Careers with a growing appeal

Job prospects are beginning to bloom for trainees involved in a horticultural scheme organised by the National Trust. Kevin Berry reports

Being accepted for the National Trust's careership trainee scheme seems like a mighty leap for a would-be gardener or countryside warden.

More than 800 people apply for the programme every year but only 21 are offered a place: eight trainee wardens and 13 aspiring gardeners. They are all trained while they work at a National Trust property and at Reaseheath College in Cheshire.

One thing almost all of them have in common is that they had no inkling of such career opportunities while they were at school. Now, in conjunction with the National Trust, the college wants to put that right by helping to raise the professional status of this work.

After discovering their vocation late in life, many trainees are giving up well-paid jobs to get on the scheme. Phil White, who trained as a warden, said: "I was an architectural technician and I just wasn't enjoying the work."

Like most people on the course, his change of direction involves a radical switch in lifestyle, so training has to be flexible enough to allow for affordable part-time study.

"I looked into going into this type of work with a full-time course but I just couldn't have stood that," said Mr White. "With this course, I get a balance of on-the-job training, work experience and college theory."

Training is spread over three years, and trainees do five two-week sessions a year at Reaseheath, with distance-learning support and on-site visits from college tutors throughout the programme. Participants work for an NVQ level 3 in amenity horticulture or environmental conservation and National Trust staff act as their assessors.

In the four years since their inception, the career traineeships have been recognised as a crucial source of talent by some of the big gardening initiatives. For example, the course is supported by the National Gardens Scheme, which has been opening fine gardens to the public to raise money for charity for more than 75 years.

Gardens in the scheme include Richmond Park, one of the Royal Parks, said Ian Benison, horticulture manager at Reaseheath.

"The trainees take real ownership of their work at their property," he said. "They have such pride in their property and their knowledge of the history of their property is phenomenal."

Tasks covered go well beyond day-to-day gardening. Trainees work on designs for their home property and wardens assess how best to manage a heathland landscape, accounting for the demands of conservation and visitors' needs.

"We do some practical work here," said Neville Leader, who oversees the training of wardens. "We fill in the gaps. For instance, we might have people coming from a property where there are no dry-stone walls, so we'll give them a chance to work on dry-stone walling."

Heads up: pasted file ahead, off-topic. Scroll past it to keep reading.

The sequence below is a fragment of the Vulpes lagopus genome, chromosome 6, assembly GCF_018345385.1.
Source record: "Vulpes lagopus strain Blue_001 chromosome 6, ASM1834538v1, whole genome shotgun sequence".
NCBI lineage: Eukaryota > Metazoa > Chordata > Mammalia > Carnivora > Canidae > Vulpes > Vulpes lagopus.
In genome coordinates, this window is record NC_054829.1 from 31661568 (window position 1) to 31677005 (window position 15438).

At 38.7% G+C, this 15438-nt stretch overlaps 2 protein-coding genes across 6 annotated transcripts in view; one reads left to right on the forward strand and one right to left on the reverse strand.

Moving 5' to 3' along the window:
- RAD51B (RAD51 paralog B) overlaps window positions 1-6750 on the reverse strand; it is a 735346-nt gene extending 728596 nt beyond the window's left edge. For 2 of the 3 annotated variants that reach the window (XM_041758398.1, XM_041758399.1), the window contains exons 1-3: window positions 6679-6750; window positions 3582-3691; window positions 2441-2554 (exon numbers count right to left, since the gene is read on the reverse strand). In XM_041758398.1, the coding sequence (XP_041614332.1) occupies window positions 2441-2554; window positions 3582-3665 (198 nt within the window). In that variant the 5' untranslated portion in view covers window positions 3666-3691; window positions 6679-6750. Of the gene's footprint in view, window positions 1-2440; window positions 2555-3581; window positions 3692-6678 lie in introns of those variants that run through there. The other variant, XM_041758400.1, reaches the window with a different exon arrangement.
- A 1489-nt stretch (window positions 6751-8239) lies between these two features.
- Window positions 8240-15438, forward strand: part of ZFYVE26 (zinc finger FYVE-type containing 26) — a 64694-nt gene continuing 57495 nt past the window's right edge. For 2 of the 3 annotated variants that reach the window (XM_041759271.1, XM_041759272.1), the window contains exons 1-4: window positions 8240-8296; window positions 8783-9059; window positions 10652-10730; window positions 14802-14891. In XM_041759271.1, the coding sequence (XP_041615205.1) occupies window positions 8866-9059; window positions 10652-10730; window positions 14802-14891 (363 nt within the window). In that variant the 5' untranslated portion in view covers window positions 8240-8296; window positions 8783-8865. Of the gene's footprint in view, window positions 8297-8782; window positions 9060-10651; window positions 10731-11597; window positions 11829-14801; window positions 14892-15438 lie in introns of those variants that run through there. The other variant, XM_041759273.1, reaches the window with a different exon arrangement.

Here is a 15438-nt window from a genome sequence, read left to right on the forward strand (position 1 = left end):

At the end of each week at Reaseheath, gardeners and wardens are tested on plant species identification and knowledge of English and Latin names for plants and animals. They learn 20 species per week and most trainees usually score 100 per cent.

Many of the other trainees already have jobs waiting for them at the end of the course. Some will continue with the National Trust, while others will work for various conservation organisations with the Trust's blessing.

Allison Levee, who was on the warden course, worked at Hadrian's Wall. She joined in the hope of qualifying as a warden for a local authority. She has had many jobs, including selling train tickets and being a photographer but now feels she has made the right choice.

"Jobs like this were never mentioned by our careers teacher," she said. "I said I wanted to work outdoors, I wish I'd been told then - it would have saved a lot of time."

Lucy Dean decided to be a gardener after seeing National Trust gardens at Lanhydrock House, in Cornwall, during family holidays in the county. She now tends the gardens there. Her two elder sisters have been to university but Lucy's decision to follow the careership programme when she was 18 did not concern her parents.

"They were great," she said. "They said, 'So long as you're furthering your career and you're getting the experience and qualificationsI' It was comforting to know that the National Trust thought that having a degree in horticulture didn't necessarily qualify you as a gardener."

For more information, see and apply in the spring

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